The Observer shared Mr. Barr’s take with Mr. Goldberger, and in the end, it seems they are more in agreement than disagreement, and this is simply a matter of when, not how:

I don’t know that Jason Barr and I differ all that much here, and I certainly agree with his basic premise that the presence or absence of bedrock is largely irrelevant to decisions about where skyscrapers were located. He argued that tall buildings spread beyond their historic beginnings in Lower Manhattan toward midtown because developers were following the rich as they moved uptown, which is absolutely true.

The history of Manhattan in the 19th century and for a good portion of the 20th is a history of relentless northward growth, and it happened in uneven fits and starts, not only because of economic cycles, but also because of non-skyscraper development that blocked simple northward expansion. It’s significant that the industrial district we now know as SoHo didn’t give way to skyscrapers; when the skyscraper was still new, so was SoHo, and in the 19th century it was the city’s industrial fringe, so major commercial high-rise development understandably leapfrogged over it in search of more tranquil sites. You could think of the early development of Union and Madison squares as being conceptually closer to suburban office buildings of today than urban ones, in that they represented an attempt to break away from the congested commercial center, most of which was still all the way downtown. Union and Madison Squares grew rapidly, supplemented by the Ladies Mile, but not enough before 1915 to pose a true threat to the hegemony of Lower Manhattan.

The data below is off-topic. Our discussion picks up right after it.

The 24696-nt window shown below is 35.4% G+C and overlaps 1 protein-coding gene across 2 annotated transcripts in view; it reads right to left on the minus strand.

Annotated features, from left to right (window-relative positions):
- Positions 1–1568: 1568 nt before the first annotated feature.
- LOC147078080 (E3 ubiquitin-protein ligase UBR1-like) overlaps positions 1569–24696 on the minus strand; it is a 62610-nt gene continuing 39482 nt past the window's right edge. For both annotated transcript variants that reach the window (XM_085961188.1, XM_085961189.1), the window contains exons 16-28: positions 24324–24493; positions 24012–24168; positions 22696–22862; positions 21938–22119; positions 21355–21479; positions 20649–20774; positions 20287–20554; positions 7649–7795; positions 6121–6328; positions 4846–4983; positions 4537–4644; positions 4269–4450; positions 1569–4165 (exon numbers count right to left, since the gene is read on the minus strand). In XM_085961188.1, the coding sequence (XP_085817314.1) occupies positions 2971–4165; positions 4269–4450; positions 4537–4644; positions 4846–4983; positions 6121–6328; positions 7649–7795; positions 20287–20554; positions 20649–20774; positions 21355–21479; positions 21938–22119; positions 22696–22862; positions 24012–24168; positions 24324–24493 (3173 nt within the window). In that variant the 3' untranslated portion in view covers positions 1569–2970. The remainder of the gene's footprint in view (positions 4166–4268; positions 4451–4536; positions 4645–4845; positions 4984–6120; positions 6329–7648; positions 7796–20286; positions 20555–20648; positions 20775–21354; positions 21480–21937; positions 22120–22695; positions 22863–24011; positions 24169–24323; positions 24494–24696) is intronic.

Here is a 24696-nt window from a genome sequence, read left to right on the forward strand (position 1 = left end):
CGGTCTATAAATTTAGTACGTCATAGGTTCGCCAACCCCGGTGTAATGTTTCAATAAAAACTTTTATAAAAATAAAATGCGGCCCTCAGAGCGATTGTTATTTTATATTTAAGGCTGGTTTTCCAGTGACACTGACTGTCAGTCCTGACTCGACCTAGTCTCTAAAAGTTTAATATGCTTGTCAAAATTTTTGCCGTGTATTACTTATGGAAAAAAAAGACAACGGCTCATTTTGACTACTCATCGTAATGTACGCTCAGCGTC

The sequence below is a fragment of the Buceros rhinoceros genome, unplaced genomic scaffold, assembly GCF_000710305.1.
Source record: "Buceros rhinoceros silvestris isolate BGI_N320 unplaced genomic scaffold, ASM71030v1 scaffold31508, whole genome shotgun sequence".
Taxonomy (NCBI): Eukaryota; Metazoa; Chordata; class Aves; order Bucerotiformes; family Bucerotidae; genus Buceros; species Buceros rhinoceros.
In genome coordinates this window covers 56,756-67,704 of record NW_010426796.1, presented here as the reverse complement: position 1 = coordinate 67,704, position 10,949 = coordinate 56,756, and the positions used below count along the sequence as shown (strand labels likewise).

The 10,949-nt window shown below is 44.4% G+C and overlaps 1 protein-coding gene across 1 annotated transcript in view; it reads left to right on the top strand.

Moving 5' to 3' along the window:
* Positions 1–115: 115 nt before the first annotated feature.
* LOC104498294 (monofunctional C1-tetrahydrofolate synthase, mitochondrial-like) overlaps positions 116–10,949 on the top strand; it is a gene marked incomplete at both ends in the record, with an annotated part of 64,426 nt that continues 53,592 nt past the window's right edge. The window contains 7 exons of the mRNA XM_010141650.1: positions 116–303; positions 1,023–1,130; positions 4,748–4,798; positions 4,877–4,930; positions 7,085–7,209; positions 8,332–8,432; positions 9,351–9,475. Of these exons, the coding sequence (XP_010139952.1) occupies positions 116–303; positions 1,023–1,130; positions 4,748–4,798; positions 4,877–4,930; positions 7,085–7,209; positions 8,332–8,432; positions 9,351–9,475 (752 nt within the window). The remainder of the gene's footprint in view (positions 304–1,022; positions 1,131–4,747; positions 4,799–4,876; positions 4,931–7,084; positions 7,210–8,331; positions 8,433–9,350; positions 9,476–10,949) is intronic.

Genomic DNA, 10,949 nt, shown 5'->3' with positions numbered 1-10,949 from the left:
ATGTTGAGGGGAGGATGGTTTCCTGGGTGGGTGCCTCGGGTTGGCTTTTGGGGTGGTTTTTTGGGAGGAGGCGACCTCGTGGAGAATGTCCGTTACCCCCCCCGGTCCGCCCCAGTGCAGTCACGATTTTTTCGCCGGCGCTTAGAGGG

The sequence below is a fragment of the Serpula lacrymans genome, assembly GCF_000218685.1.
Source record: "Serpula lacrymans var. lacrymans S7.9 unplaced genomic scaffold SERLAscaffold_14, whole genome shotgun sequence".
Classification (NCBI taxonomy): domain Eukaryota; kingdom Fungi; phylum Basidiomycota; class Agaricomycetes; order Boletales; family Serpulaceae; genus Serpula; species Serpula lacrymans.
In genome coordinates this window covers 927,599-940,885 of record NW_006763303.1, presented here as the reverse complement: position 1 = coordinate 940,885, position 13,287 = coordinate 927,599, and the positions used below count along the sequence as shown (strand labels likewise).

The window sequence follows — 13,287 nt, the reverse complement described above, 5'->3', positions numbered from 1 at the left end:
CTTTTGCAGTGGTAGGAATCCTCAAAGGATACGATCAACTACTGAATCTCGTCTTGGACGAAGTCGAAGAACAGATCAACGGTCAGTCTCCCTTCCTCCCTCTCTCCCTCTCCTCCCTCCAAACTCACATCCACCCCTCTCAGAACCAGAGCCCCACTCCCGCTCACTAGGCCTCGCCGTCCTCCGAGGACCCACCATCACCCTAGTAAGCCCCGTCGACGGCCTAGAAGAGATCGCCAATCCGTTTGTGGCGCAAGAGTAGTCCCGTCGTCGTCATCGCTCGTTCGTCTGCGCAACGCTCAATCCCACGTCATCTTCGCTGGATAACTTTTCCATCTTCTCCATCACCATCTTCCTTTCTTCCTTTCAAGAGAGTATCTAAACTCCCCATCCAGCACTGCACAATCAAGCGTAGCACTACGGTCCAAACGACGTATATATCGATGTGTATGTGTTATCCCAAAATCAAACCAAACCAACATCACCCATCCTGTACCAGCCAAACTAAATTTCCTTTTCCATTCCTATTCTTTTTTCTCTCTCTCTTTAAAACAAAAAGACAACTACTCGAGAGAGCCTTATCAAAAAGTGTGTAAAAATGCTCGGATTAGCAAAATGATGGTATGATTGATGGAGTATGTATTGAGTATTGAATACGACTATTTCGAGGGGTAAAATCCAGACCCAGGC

It wasn’t until well into the 20th century, after electric trains arrived in the reconstructed and expanded Grand Central Terminal in 1913, that the area we now consider Midtown Manhattan entered its period of explosive growth, and achieved a critical mass sufficient to make it a true rival to Lower Manhattan, and ultimately to vanquish it. If you look at Manhattan before 1915, Jason Barr is right: the transportation infrastructure wasn’t the critical factor in where skyscrapers were located. But after 1915 it was another matter altogether. “Terminal City,” which was the name the New York Central Railroad gave to the blocks surrounding Grand Central, was one of the first, not to say most ambitious, large-scale planned urban developments in the world, and it is where the idea of air rights was invented. It’s the beginning of the gargantuan Midtown that we now know.

But of course a lot happened between Midtown and Lower Manhattan in the years before 1915, as developers began the long process of expanding beyond the limits of the Financial District.

And there you have it, hopefully the definitive explanation for why the Manhattan skyline looks the way it does.